I have come to the frightening conclusion that I am the decisive element.
It is my personal approach that creates the climate.
It is my daily mood that makes the weather.
I possess tremendous power to make life miserable or joyous.
I can be a tool of torture or an instrument of inspiration.
I can humiliate or humor, hurt or heal.
In all situations, it is my response that decides whether a crisis is escalated or de-escalated, and a person is humanized or de-humanized.
If we treat people as they are, we make them worse.
If we treat people as they ought to be, we help them become what they are capable of becoming.
– Goethe, 1749-1832
Your time is limited, so don’t waste it living someone else’s life. Don’t be trapped by dogma – which is living with the results of other people’s thinking. Don’t let the noise of other’s opinions drown out your own inner voice. And most important, have the courage to follow your heart and intuition. They somehow already know what you truly want to become. Everything else is secondary.” — Steve Jobs
Designer Charis Tsevis has built a graphic monument to Jobs that hammers home his giga-influence on computers and product design: a ten-thousand-pixel wide photo collage that forms Steve’s face out of the products he has created.
via GOOD and Co.Design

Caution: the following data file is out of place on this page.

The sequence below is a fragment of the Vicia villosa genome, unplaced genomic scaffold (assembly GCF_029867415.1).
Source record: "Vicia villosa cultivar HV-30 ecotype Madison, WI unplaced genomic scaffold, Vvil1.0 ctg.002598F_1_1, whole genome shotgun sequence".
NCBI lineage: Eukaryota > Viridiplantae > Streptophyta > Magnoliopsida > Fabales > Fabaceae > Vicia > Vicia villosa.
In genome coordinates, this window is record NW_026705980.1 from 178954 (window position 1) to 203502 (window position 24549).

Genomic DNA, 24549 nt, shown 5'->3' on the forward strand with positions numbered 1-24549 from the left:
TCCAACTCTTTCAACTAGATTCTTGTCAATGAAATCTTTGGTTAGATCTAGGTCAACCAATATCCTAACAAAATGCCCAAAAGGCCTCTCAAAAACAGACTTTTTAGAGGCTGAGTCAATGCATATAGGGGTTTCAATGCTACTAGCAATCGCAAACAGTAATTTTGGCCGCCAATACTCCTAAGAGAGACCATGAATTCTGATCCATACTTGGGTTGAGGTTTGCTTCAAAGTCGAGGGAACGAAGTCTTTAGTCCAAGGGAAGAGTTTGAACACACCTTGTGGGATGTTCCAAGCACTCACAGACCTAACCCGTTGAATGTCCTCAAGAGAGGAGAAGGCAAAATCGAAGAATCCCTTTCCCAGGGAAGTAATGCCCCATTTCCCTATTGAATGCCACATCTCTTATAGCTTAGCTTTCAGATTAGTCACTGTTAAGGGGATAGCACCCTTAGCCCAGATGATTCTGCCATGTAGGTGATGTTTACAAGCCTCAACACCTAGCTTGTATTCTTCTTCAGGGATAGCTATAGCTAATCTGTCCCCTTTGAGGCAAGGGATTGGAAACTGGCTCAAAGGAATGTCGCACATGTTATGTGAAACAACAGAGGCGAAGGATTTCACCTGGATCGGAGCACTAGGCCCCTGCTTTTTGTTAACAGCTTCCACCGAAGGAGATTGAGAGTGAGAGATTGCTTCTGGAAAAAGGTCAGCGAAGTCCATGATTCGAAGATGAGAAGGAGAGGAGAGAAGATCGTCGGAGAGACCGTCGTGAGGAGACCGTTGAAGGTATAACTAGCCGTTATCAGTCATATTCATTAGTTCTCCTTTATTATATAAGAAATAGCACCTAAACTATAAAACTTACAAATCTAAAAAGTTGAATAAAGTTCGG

And that ever-present black turtleneck. RIP Steve Jobs, we’ll miss you and your vision.
Richard Feynman on beauty. I’ll let the video speak for itself.
The Feynman Series is a companion project with The Sagan Series, a collection of videos that pays tribute to the man that brought astrophysics (and science in general) to the masses – Carl Sagan. (And if you’re not familiar with the series, you owe it to yourself to check it out immediately, starting with this).
Visit artist Charmagne Coe’s website here.
Already, you are mine. Rest with your dream inside my dream.
Love, grief, labour, must sleep now.
Night revolves on invisible wheels
and joined to me you are pure as sleeping amber.
No one else will sleep with my dream, love.
You will go we will go joined by the waters of time.
No other one will travel the shadows with me,
only you, eternal nature, eternal sun, eternal moon.
Already your hands have opened their delicate fists
and let fall, without direction, their gentle signs,
you eyes enclosing themselves like two grey wings,
while I follow the waters you bring that take me onwards:
night, Earth, winds weave their fate, and already,
not only am I not without you, I alone am your dream.
Wanderer above the Sea of Fog, by Caspar David Friedrich (1818)
Caspar David Friedrich was a 19th-century German Romantic landscape painter, generally considered the most important German artist of his generation. The visualization and portrayal of landscape in an entirely new manner was Friedrich’s key innovation. He sought not just to explore the blissful enjoyment of a beautiful view, but rather to examine an instant of sublimity, a reunion with the spiritual self through the contemplation of nature. Friedrich created the notion of a landscape full of romantic feeling—die romantische Stimmungslandschaft.
See Rafael Pavon’s “Mind the Fog” animation below for a more modern approach to this concept:
Pavon plays with the feelings experienced by the wanderer in Friedrich’s Wanderer above the Sea of Fog, transposing them onto a modern day London. Pavon’s animation combines a heady mix of layers of photography and 3D affects to achieve a landscape filled with whirling clouds and moving red buses.